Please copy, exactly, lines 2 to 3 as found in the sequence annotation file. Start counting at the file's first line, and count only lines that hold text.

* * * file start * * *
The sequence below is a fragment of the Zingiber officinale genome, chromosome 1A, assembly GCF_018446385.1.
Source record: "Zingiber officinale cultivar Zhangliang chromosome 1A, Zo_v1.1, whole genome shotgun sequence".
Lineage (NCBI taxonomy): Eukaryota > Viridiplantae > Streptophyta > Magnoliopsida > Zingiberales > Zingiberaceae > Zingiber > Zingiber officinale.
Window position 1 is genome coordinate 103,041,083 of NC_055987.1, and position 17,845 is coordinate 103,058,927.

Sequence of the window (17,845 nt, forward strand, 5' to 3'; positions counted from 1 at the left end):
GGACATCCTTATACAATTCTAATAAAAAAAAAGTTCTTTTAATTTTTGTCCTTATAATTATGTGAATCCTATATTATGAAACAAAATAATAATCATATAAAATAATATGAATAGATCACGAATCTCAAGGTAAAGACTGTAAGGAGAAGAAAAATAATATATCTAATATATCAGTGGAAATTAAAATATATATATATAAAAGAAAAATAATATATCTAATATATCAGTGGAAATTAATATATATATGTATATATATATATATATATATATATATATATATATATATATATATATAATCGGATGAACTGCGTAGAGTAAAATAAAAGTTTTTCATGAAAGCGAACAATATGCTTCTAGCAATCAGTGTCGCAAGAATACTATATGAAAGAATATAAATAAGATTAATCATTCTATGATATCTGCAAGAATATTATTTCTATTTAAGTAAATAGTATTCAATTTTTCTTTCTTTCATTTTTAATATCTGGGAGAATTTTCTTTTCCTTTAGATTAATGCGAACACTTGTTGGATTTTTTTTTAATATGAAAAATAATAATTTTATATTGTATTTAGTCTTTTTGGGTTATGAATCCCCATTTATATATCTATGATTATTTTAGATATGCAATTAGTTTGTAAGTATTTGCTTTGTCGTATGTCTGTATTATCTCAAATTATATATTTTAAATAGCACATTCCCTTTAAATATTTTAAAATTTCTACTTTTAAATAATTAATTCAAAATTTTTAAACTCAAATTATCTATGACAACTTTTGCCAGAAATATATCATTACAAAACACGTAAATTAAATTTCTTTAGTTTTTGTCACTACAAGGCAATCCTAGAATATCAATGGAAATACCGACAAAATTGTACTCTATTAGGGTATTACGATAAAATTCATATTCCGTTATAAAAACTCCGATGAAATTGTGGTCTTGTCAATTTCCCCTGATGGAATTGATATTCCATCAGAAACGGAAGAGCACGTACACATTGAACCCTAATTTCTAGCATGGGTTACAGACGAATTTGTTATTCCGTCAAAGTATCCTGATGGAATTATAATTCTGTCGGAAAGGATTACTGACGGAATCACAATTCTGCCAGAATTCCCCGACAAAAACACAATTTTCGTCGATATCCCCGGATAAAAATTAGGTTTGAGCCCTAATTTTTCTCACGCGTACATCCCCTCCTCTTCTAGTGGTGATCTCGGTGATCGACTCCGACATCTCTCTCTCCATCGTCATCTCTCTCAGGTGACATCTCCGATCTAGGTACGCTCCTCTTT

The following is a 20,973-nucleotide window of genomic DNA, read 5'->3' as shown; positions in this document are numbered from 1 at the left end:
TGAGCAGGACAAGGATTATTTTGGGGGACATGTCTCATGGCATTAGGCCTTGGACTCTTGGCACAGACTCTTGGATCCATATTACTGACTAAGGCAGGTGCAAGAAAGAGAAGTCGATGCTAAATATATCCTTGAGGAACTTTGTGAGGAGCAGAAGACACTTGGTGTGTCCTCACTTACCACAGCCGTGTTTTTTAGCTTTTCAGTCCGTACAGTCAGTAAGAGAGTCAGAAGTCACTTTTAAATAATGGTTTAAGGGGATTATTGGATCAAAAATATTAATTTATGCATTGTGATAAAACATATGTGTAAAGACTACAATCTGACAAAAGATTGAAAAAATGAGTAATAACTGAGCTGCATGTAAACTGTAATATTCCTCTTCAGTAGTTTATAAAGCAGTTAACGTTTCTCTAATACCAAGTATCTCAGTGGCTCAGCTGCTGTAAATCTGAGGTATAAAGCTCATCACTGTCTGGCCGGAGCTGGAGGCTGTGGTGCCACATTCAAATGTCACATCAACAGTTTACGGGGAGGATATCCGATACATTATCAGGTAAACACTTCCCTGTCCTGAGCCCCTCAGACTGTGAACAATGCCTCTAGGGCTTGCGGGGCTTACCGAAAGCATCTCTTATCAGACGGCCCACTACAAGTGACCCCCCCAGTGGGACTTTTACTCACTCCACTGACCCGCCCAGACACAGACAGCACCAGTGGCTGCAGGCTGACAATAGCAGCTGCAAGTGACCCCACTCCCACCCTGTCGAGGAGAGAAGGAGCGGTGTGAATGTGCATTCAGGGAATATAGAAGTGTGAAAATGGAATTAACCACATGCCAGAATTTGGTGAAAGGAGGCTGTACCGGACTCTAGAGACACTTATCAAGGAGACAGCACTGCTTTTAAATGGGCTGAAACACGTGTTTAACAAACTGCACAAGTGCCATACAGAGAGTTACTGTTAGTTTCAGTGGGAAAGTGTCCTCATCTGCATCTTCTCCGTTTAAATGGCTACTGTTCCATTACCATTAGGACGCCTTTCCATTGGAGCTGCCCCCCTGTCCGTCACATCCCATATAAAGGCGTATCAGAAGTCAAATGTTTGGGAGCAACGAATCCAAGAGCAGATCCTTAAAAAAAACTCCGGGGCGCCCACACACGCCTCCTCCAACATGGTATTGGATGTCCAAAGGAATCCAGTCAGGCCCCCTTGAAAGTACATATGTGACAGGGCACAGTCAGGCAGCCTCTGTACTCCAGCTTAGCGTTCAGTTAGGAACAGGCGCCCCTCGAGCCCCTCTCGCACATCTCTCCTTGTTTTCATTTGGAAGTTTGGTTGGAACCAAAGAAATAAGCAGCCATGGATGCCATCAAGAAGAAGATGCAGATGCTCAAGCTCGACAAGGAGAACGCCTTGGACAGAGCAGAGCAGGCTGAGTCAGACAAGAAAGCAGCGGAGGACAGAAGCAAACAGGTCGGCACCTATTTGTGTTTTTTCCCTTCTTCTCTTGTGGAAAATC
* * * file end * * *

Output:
Source record: "Zingiber officinale cultivar Zhangliang chromosome 1A, Zo_v1.1, whole genome shotgun sequence".
Lineage (NCBI taxonomy): Eukaryota > Viridiplantae > Streptophyta > Magnoliopsida > Zingiberales > Zingiberaceae > Zingiber > Zingiber officinale.